by Cerrid Wynn

Lorelei was bombarded constantly with it. She began to hate the city. She couldn't drive with her windows open, or walk out of the grocery store without someone's car blaring unnecessarily loud Bass. Constant chatter surrounded her, loud engines, barking dogs, even her own mutts were annoying barkers.

At work there was a constant barrage of ringing telephones, conversations to do with work and general gossip. There were the punctuating taps on keyboards, the hum of fluorescent lights and computers, and the sounds of copiers and printers working at the bidding of all the people in the large open space.

At home the children were a constant bundle of noise, screaming, conversation, arguing. Televisions were always blaring, or tinny radios. People carelessly subjected her to their noise, and she detested them for it. She would put in her ear buds and blare her own music just to drown it all out, fighting fire with fire, she supposed. But at least she didn't discourteously subject anyone else to it.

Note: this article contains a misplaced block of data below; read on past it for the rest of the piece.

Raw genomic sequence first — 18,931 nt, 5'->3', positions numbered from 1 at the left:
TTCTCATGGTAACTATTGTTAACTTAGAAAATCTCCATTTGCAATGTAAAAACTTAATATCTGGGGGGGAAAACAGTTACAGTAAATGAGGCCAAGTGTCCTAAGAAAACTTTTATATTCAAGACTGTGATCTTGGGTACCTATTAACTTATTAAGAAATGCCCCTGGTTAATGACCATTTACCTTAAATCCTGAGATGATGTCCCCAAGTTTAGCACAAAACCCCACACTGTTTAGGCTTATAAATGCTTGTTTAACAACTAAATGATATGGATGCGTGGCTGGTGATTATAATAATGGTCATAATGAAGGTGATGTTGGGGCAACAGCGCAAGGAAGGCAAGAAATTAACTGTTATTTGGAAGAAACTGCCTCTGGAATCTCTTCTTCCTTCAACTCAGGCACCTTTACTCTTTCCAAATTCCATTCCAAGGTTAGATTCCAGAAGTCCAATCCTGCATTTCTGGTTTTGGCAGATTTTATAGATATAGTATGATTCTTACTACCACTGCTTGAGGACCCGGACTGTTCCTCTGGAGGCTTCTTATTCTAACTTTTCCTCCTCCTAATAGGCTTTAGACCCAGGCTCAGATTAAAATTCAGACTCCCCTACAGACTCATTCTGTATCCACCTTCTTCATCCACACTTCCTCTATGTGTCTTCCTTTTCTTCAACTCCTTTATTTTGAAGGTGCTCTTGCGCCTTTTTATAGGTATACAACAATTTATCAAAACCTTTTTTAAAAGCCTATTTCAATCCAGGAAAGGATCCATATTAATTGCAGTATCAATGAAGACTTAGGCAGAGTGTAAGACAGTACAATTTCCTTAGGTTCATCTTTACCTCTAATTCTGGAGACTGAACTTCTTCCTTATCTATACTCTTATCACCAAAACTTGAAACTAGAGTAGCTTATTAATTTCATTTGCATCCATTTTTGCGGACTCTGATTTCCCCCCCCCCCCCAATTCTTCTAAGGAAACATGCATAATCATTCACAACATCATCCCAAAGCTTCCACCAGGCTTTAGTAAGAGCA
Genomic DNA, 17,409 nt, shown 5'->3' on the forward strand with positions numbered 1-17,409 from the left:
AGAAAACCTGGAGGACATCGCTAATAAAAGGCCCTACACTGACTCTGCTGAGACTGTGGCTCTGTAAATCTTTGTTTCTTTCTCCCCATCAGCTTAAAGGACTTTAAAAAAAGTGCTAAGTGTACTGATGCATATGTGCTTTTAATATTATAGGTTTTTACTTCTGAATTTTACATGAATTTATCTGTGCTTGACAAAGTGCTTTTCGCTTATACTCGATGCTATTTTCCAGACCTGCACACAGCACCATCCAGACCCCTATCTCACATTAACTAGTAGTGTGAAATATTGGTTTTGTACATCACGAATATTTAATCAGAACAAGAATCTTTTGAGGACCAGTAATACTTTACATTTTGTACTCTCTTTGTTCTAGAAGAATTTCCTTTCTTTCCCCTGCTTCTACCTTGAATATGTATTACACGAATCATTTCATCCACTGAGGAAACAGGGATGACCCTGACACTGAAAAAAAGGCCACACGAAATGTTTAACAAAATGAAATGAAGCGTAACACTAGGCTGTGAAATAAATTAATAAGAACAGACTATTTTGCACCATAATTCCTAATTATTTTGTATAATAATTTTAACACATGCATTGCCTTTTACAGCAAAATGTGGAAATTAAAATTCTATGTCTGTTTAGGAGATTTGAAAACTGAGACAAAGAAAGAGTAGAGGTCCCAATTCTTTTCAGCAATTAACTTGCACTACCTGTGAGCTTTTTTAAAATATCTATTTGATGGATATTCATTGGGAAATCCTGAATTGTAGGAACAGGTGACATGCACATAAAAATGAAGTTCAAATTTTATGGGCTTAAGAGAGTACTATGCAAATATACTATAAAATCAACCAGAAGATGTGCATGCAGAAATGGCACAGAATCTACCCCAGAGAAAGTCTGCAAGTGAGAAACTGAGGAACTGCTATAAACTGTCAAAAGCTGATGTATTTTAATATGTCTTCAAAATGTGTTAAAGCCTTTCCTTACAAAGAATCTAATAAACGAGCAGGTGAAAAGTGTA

Lorelei longed for the mountain she grew up on, where all you could hear was the wind. Some nights when the wind blew and cancelled out the city noises, she could almost imagine she was there again, until the kids began to argue. When they did, she began to sing, loud and off-key, smiling to herself as they clapped their hands over their ears and complained of her caterwauling. She knew the neighbors could hear it too, and even the dogs gave her disapproving looks. Revenge could be so sweet. Sometimes it earned her a few moments of peace. Some days a few brief moments were worth the noisy karma.